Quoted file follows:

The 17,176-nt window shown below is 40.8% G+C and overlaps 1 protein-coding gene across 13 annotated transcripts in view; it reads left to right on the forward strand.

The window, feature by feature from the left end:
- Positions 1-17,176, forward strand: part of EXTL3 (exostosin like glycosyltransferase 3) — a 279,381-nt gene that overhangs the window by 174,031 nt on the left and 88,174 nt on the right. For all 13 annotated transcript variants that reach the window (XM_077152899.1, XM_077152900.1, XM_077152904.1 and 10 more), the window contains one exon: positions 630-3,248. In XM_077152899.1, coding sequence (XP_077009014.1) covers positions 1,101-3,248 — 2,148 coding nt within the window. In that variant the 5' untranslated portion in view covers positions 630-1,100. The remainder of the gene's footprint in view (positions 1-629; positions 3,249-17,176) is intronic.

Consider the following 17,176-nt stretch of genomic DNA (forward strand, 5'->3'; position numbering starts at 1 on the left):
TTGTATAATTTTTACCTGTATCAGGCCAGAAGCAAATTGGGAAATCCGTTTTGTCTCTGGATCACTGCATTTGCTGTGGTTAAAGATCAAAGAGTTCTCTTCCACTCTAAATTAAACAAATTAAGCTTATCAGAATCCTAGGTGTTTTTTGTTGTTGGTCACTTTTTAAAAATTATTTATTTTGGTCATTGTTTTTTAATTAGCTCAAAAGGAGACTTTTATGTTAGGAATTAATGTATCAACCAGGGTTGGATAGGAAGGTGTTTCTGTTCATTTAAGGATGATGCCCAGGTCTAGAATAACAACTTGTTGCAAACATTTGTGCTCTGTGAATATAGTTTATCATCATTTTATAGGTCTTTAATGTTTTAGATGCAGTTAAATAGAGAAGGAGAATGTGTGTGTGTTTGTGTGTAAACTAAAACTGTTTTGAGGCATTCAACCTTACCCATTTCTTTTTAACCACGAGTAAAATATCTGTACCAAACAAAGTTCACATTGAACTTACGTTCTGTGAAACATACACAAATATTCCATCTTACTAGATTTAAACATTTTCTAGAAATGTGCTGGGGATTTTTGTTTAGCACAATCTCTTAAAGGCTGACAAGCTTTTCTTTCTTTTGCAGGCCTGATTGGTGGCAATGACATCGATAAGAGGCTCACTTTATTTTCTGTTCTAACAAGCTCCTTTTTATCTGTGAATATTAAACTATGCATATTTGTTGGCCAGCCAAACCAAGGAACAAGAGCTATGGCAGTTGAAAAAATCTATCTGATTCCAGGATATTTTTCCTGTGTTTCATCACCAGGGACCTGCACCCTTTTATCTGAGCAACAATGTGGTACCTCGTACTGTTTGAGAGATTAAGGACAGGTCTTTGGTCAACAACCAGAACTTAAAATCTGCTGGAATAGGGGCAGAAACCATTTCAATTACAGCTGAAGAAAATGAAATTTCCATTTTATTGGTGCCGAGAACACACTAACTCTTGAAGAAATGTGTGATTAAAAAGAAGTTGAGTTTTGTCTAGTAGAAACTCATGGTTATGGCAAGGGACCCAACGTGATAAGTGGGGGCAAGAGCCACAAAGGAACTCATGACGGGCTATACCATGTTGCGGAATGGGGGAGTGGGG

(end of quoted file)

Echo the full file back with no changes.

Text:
The 17,176-nt window shown below is 40.8% G+C and overlaps 1 protein-coding gene across 13 annotated transcripts in view; it reads left to right on the forward strand.

The window, feature by feature from the left end:
- Positions 1-17,176, forward strand: part of EXTL3 (exostosin like glycosyltransferase 3) — a 279,381-nt gene that overhangs the window by 174,031 nt on the left and 88,174 nt on the right. For all 13 annotated transcript variants that reach the window (XM_077152899.1, XM_077152900.1, XM_077152904.1 and 10 more), the window contains one exon: positions 630-3,248. In XM_077152899.1, coding sequence (XP_077009014.1) covers positions 1,101-3,248 — 2,148 coding nt within the window. In that variant the 5' untranslated portion in view covers positions 630-1,100. The remainder of the gene's footprint in view (positions 1-629; positions 3,249-17,176) is intronic.

Consider the following 17,176-nt stretch of genomic DNA (forward strand, 5'->3'; position numbering starts at 1 on the left):
TTGTATAATTTTTACCTGTATCAGGCCAGAAGCAAATTGGGAAATCCGTTTTGTCTCTGGATCACTGCATTTGCTGTGGTTAAAGATCAAAGAGTTCTCTTCCACTCTAAATTAAACAAATTAAGCTTATCAGAATCCTAGGTGTTTTTTGTTGTTGGTCACTTTTTAAAAATTATTTATTTTGGTCATTGTTTTTTAATTAGCTCAAAAGGAGACTTTTATGTTAGGAATTAATGTATCAACCAGGGTTGGATAGGAAGGTGTTTCTGTTCATTTAAGGATGATGCCCAGGTCTAGAATAACAACTTGTTGCAAACATTTGTGCTCTGTGAATATAGTTTATCATCATTTTATAGGTCTTTAATGTTTTAGATGCAGTTAAATAGAGAAGGAGAATGTGTGTGTGTTTGTGTGTAAACTAAAACTGTTTTGAGGCATTCAACCTTACCCATTTCTTTTTAACCACGAGTAAAATATCTGTACCAAACAAAGTTCACATTGAACTTACGTTCTGTGAAACATACACAAATATTCCATCTTACTAGATTTAAACATTTTCTAGAAATGTGCTGGGGATTTTTGTTTAGCACAATCTCTTAAAGGCTGACAAGCTTTTCTTTCTTTTGCAGGCCTGATTGGTGGCAATGACATCGATAAGAGGCTCACTTTATTTTCTGTTCTAACAAGCTCCTTTTTATCTGTGAATATTAAACTATGCATATTTGTTGGCCAGCCAAACCAAGGAACAAGAGCTATGGCAGTTGAAAAAATCTATCTGATTCCAGGATATTTTTCCTGTGTTTCATCACCAGGGACCTGCACCCTTTTATCTGAGCAACAATGTGGTACCTCGTACTGTTTGAGAGATTAAGGACAGGTCTTTGGTCAACAACCAGAACTTAAAATCTGCTGGAATAGGGGCAGAAACCATTTCAATTACAGCTGAAGAAAATGAAATTTCCATTTTATTGGTGCCGAGAACACACTAACTCTTGAAGAAATGTGTGATTAAAAAGAAGTTGAGTTTTGTCTAGTAGAAACTCATGGTTATGGCAAGGGACCCAACGTGATAAGTGGGGGCAAGAGCCACAAAGGAACTCATGACGGGCTATACCATGTTGCGGAATGGGGGAGTGGGG